“Nothing is more vital to him than prejudices. Let us not take this word in bad part. It does not necessarily signify false ideas, but only, in the strict sense of the word, any opinions adopted without examination. Now, these kinds of opinion are essential to man; they are the real basis of his happiness and the palladium of empires. Without them, there can be neither religion, morality, nor government. There should be a state religion just as there is a state political system; or rather, religion and political dogmas, mingled and merged together, should together form a general or national mind sufficiently strong to repress the aberrations of the individual reason which is, of its nature, the mortal enemy of any association whatever because it gives birth only to divergent opinions.”
“The word nature has given rise to a multitude of errors. Let me repeat that the nature of any being is the sum of the qualities attributed to it by the Creator. With immeasurable profundity, Burke said that art is man's nature. This is beyond doubt; man with all his affections, all his knowledge, all his arts is the true natural man, and the weaver's cloth is as natural as the spider's web. Man's natural state is therefore to be what he is today and what he has always been, that is to say, sociable. All human records attest to this truth..”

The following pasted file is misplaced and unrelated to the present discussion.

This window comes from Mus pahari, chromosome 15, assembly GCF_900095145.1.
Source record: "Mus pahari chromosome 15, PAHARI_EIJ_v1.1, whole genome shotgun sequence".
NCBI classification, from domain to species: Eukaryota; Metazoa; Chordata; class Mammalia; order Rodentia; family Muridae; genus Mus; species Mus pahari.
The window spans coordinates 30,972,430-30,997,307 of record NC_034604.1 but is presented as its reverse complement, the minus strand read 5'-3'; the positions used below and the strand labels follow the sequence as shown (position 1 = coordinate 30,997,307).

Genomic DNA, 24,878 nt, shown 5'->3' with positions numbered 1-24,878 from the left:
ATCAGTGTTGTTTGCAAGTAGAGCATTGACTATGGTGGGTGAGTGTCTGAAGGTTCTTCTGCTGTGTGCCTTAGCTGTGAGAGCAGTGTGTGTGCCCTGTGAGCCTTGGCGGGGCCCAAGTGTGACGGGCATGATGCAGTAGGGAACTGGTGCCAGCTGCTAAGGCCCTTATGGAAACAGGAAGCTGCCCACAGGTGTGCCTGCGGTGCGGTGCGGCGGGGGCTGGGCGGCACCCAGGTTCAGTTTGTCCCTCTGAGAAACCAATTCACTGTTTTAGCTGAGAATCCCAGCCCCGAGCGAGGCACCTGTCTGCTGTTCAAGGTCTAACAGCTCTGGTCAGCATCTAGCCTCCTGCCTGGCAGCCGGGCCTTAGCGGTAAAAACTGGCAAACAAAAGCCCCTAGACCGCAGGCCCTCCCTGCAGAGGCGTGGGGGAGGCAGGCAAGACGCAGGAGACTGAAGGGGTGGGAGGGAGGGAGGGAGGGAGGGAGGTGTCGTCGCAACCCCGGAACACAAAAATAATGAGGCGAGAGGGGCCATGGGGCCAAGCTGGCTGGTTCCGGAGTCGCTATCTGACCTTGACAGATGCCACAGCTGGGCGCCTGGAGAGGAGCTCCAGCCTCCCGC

“How strange is the blindness of men in our age. They boast of their knowledge, and are ignorant of everything, since they are ignorant of themselves. They know not what they are, nor what they can do. An invincible pride bears them on continually to overthrow every thing which they have not made; and in order to work out new creations, they separate themselves from the source of all existence.”